10 October 2012

Cape Town Redux, Day 2

Friday started out a bit gray and rainy, but as we headed south down the eastern side of the peninsula, the weather started to improve, and we made our way to Kalk Bay to find breakfast at a local cafe that has been popular with the American diplomatic community.  Kalk Bay is still very much a fishing village, and if the main road hadn't been under total reconstruction, we might have spent more time, but we had a lot to see.  After a tremendously large and tasty breakfast, we headed south to our first tourist destination, Boulders Beach.

Boulders Beach is so named because of all the giant granite boulders that line the shore; this is all in False Bay, where the water is a bit more tranquil than oceanside, but most people come here to see the penguins.

Yep, that's correct--penguins.  Boulders Beach is one of the few places in the world where penguins live adjacent to humans.  As Bugs Bunny once found out, penguins are a Southern Hemisphere feature, living mostly in Antarctica, and in the southern and western flanks of Africa, South America, Australia and other southern islands.  The penguins here are African Penguins, just 2 feet tall, and migrated from offshore islands directly onshore about 30 years ago.  As commercial fishing in the bay decreased, the penguins were able to move to a better neighborhood, away from the sharks, seals and whales that find them tasty, to the humans who find them (mostly) adorable.


In summer, the water is warm enough for humans to swim in, and the penguins don't seem to mind being around humans, and you can share the water with them.  It was a bit too chilly for swimming in October, but the penguins didn't mind, and it was fun to watch how inept they were on land, and then to see how amazingly adept they were, diving under waves effortlessly, popping up for a second, only to see another wave approaching, and disappearing again into the foam.


Unfortunately, the African Penguin is endangered, and the future doesn't look terribly bright for the species.  100 years ago, there were about 4 million African Penguins in South Africa and Namibia, the only places they live.  The population is down by 95%, and only 50,000 or so penguins are left; many groups are working to protect the species, but it is not clear that the population will recover.


The penguin also got a name upgrade, as they used to be known as Jackass Penguins.  When we heard what sounded like the International Donkey Convention of 2012 through the woods, we understood exactly why they had the previous name.  If you are just listening, you would swear that braying donkeys were just around the corner.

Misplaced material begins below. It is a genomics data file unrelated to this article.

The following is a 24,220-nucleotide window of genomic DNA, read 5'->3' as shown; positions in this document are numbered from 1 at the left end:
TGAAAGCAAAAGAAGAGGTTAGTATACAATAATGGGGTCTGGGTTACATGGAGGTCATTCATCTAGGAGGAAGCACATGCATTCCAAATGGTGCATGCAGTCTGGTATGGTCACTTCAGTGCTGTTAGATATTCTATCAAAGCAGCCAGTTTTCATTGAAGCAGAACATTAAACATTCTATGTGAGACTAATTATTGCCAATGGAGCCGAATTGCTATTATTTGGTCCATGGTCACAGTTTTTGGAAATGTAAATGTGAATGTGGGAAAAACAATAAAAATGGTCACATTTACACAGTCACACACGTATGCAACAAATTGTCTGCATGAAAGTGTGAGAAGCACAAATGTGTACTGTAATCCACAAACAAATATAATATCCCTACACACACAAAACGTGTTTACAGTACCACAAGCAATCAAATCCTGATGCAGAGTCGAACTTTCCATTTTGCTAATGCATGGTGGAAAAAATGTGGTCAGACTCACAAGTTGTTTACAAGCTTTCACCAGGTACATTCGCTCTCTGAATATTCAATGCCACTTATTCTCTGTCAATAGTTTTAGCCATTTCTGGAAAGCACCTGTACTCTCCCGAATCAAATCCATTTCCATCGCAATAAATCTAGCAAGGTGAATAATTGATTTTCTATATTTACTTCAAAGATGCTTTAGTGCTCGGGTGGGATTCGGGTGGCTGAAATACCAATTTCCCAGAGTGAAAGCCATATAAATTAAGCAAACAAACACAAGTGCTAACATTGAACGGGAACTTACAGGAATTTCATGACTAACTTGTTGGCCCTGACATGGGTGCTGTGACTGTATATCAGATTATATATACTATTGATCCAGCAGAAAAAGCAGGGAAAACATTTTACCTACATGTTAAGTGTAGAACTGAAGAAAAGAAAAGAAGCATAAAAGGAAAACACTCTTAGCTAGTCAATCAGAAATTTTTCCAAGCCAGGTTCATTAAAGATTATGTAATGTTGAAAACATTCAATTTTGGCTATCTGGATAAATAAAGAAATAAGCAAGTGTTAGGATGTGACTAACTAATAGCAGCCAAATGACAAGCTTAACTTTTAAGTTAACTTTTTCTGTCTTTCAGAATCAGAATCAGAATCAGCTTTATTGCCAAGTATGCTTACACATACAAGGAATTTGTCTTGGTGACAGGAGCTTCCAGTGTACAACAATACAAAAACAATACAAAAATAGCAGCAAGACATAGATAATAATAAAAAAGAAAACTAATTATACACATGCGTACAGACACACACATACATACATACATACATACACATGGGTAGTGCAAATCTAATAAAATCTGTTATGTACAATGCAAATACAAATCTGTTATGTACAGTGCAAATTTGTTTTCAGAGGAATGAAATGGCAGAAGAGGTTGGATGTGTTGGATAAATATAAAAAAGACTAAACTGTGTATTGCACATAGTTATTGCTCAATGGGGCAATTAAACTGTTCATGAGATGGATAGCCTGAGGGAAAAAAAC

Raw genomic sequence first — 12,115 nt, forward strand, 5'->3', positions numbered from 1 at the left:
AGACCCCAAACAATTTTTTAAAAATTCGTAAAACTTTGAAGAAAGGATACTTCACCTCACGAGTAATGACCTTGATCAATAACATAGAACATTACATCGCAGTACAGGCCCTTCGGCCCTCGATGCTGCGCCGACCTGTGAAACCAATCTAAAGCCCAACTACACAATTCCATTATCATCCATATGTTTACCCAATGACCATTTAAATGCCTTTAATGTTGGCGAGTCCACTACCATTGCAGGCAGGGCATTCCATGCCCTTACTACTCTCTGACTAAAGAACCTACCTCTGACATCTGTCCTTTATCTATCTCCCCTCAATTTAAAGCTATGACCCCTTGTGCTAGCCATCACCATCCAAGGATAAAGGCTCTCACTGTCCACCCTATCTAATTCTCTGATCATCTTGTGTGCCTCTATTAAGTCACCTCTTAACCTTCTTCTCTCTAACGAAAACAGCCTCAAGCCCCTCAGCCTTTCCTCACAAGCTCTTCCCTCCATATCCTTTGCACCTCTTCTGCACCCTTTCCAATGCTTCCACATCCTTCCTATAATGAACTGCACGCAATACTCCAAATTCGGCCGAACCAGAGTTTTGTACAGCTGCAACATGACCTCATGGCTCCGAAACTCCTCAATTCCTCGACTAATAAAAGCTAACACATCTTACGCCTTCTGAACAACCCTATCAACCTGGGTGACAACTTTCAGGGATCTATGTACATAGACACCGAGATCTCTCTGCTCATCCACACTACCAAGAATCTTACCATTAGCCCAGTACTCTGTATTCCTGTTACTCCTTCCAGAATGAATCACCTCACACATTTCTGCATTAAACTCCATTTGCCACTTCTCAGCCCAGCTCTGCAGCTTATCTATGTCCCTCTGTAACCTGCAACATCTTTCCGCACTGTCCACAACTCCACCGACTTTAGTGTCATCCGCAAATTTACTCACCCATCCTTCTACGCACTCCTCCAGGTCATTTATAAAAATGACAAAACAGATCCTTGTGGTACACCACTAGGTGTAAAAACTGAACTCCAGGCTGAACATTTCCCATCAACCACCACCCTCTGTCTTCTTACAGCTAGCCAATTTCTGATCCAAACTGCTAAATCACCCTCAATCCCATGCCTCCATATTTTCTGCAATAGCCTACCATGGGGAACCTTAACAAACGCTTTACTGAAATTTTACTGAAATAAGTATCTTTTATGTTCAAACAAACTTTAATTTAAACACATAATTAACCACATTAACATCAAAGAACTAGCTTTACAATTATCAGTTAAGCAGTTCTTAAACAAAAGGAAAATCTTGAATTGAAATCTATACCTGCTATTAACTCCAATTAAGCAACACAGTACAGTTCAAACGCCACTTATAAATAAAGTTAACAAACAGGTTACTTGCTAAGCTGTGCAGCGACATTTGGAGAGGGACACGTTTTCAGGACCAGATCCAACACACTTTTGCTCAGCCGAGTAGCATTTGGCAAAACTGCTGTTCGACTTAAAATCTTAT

After we dutifully checked under our car for penguins, we continued to head south, until we could go no more, having arrived at Cape Point, the southeastern most point on the peninsula, a rocky and craggy bit of land that juts out into the Atlantic Ocean, signaling the start of False Bay.  The point is a popular tourist spot, and offers lots of hiking up and around the area; we opted for the funicular, named for the legend of the Flying Dutchman, a ghost ship that haunts these waters (probably more famous for its appearance in the geographically-misplaced Pirates of the Caribbean movies).  The funicular took us up near the base of the lighthouse, for some fantastic views all around.








We continued west to the actual Cape of Good Hope, where we enjoyed a picnic in the car while watching the waves crash over and attempt to wash away various seabirds, and sadly fail at knocking over some stupid tourists venturing well beyond all sensible limits.  The Cape of Good Hope is the southwestern most point on the continent, and for early sailors trying to find a route to the Far East, it's the point where they finally stopped sailing south and got to turn to the East, to their dreams and destiny, and they definitely hoped that the trip would be good.  The hundreds of shipwrecks offshore are testament to how incorrect that sentiment might be, but the Cape remains one of the most well-known points of maritime reference in the world, and draws many visitors, all who must have their picture taken at the man-made sign...




We continued clockwise around the peninsula, finally encountering a troop of baboons that we had been warned about previously while driving. The previous warnings for porcupines and penguins on the road were unfortunately unfounded.  This route also took us along the coast on the amazing Chapman's Peak Drive, a nearly-century old road that was carved out of the sandstone and granite.





The entire Cape Peninsula is part of a unique Floral Kingdom and has many plants found nowhere else on the planet.  I'll be posting a lot more plant and flower pictures soon, but here are some of the amazing wildflowers found in this part of the world.






Fortunately, the days are lengthening here, which left us just enough time to ascend Table Mountain, itself, which was very good, as clouds lingered for the rest of our time in Cape Town, and this was definitely the best time to come up to the Table. 

You are allowed to hike up the 3500+ feet to the top, should you wish, but when there is a rotating cable car, why would you do that?  The cable car capsule itself is pretty amazing.  I really had no clue how it would rotate, but it works like a revolving restaurant; the core of the car is stationary, and those of us trying the get the best view in a round enclosure end up rotating 360 degrees during the ascent and descent, getting to see the entire panorama of Cape Town.







I have a few videos to post, but I am having difficulty getting them all sorted, so I will put them in a special post if/when I can get everything to work out.